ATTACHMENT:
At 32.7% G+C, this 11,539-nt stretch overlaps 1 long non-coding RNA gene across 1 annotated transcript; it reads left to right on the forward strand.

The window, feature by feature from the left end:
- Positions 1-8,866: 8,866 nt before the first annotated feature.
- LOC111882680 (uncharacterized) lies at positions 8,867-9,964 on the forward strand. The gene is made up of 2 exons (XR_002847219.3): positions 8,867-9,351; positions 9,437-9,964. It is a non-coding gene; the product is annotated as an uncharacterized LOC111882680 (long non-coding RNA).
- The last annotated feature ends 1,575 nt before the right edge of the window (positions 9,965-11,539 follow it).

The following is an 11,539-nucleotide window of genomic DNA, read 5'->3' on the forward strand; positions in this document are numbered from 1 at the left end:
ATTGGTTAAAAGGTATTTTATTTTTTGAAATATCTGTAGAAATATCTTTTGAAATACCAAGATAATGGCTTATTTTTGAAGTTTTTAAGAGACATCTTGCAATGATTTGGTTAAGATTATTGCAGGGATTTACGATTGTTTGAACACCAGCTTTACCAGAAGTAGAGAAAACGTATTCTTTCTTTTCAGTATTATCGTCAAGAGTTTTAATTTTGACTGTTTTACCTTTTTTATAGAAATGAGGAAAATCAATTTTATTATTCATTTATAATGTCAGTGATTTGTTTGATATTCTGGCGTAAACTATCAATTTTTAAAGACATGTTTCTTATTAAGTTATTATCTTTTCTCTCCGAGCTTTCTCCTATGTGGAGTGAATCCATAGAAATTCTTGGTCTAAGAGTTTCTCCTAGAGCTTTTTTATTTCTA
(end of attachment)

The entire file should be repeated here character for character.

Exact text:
At 32.7% G+C, this 11,539-nt stretch overlaps 1 long non-coding RNA gene across 1 annotated transcript; it reads left to right on the forward strand.

The window, feature by feature from the left end:
- Positions 1-8,866: 8,866 nt before the first annotated feature.
- LOC111882680 (uncharacterized) lies at positions 8,867-9,964 on the forward strand. The gene is made up of 2 exons (XR_002847219.3): positions 8,867-9,351; positions 9,437-9,964. It is a non-coding gene; the product is annotated as an uncharacterized LOC111882680 (long non-coding RNA).
- The last annotated feature ends 1,575 nt before the right edge of the window (positions 9,965-11,539 follow it).

The following is an 11,539-nucleotide window of genomic DNA, read 5'->3' on the forward strand; positions in this document are numbered from 1 at the left end:
ATTGGTTAAAAGGTATTTTATTTTTTGAAATATCTGTAGAAATATCTTTTGAAATACCAAGATAATGGCTTATTTTTGAAGTTTTTAAGAGACATCTTGCAATGATTTGGTTAAGATTATTGCAGGGATTTACGATTGTTTGAACACCAGCTTTACCAGAAGTAGAGAAAACGTATTCTTTCTTTTCAGTATTATCGTCAAGAGTTTTAATTTTGACTGTTTTACCTTTTTTATAGAAATGAGGAAAATCAATTTTATTATTCATTTATAATGTCAGTGATTTGTTTGATATTCTGGCGTAAACTATCAATTTTTAAAGACATGTTTCTTATTAAGTTATTATCTTTTCTCTCCGAGCTTTCTCCTATGTGGAGTGAATCCATAGAAATTCTTGGTCTAAGAGTTTCTCCTAGAGCTTTTTTATTTCTA